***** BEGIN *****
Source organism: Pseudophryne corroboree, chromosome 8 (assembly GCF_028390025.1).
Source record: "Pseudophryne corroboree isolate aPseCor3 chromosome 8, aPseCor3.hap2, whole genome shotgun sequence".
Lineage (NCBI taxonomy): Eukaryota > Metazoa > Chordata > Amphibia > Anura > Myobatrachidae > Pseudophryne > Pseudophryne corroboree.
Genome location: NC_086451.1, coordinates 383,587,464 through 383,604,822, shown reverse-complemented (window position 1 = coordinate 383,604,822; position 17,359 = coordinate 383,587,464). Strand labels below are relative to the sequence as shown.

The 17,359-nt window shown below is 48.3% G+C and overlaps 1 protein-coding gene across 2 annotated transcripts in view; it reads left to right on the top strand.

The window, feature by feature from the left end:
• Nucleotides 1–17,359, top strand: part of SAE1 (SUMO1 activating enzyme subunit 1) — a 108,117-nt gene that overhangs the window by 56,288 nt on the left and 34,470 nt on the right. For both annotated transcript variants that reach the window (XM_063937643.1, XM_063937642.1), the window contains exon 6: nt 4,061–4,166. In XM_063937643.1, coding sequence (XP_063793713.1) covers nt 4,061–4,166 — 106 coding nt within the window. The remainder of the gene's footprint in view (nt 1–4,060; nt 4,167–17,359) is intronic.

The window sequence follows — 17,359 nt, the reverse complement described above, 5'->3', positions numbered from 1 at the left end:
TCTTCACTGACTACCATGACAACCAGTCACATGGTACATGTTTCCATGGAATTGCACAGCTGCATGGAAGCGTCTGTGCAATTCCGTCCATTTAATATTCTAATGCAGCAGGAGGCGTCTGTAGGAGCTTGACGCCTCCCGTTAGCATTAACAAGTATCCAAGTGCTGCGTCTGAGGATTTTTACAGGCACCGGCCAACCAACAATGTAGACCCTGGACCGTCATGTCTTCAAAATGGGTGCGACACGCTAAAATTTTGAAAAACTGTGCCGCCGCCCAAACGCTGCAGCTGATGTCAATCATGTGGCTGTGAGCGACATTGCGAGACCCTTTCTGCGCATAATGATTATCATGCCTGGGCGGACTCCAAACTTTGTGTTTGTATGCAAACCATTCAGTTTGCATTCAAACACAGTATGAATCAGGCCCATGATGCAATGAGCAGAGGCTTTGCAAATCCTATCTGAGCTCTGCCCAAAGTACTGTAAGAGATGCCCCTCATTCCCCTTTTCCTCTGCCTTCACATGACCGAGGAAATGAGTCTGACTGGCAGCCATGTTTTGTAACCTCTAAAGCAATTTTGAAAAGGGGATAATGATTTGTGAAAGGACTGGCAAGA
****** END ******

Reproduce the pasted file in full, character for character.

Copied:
Source organism: Pseudophryne corroboree, chromosome 8 (assembly GCF_028390025.1).
Source record: "Pseudophryne corroboree isolate aPseCor3 chromosome 8, aPseCor3.hap2, whole genome shotgun sequence".
Lineage (NCBI taxonomy): Eukaryota > Metazoa > Chordata > Amphibia > Anura > Myobatrachidae > Pseudophryne > Pseudophryne corroboree.
Genome location: NC_086451.1, coordinates 383,587,464 through 383,604,822, shown reverse-complemented (window position 1 = coordinate 383,604,822; position 17,359 = coordinate 383,587,464). Strand labels below are relative to the sequence as shown.

The 17,359-nt window shown below is 48.3% G+C and overlaps 1 protein-coding gene across 2 annotated transcripts in view; it reads left to right on the top strand.

The window, feature by feature from the left end:
• Nucleotides 1–17,359, top strand: part of SAE1 (SUMO1 activating enzyme subunit 1) — a 108,117-nt gene that overhangs the window by 56,288 nt on the left and 34,470 nt on the right. For both annotated transcript variants that reach the window (XM_063937643.1, XM_063937642.1), the window contains exon 6: nt 4,061–4,166. In XM_063937643.1, coding sequence (XP_063793713.1) covers nt 4,061–4,166 — 106 coding nt within the window. The remainder of the gene's footprint in view (nt 1–4,060; nt 4,167–17,359) is intronic.

The window sequence follows — 17,359 nt, the reverse complement described above, 5'->3', positions numbered from 1 at the left end:
TCTTCACTGACTACCATGACAACCAGTCACATGGTACATGTTTCCATGGAATTGCACAGCTGCATGGAAGCGTCTGTGCAATTCCGTCCATTTAATATTCTAATGCAGCAGGAGGCGTCTGTAGGAGCTTGACGCCTCCCGTTAGCATTAACAAGTATCCAAGTGCTGCGTCTGAGGATTTTTACAGGCACCGGCCAACCAACAATGTAGACCCTGGACCGTCATGTCTTCAAAATGGGTGCGACACGCTAAAATTTTGAAAAACTGTGCCGCCGCCCAAACGCTGCAGCTGATGTCAATCATGTGGCTGTGAGCGACATTGCGAGACCCTTTCTGCGCATAATGATTATCATGCCTGGGCGGACTCCAAACTTTGTGTTTGTATGCAAACCATTCAGTTTGCATTCAAACACAGTATGAATCAGGCCCATGATGCAATGAGCAGAGGCTTTGCAAATCCTATCTGAGCTCTGCCCAAAGTACTGTAAGAGATGCCCCTCATTCCCCTTTTCCTCTGCCTTCACATGACCGAGGAAATGAGTCTGACTGGCAGCCATGTTTTGTAACCTCTAAAGCAATTTTGAAAAGGGGATAATGATTTGTGAAAGGACTGGCAAGA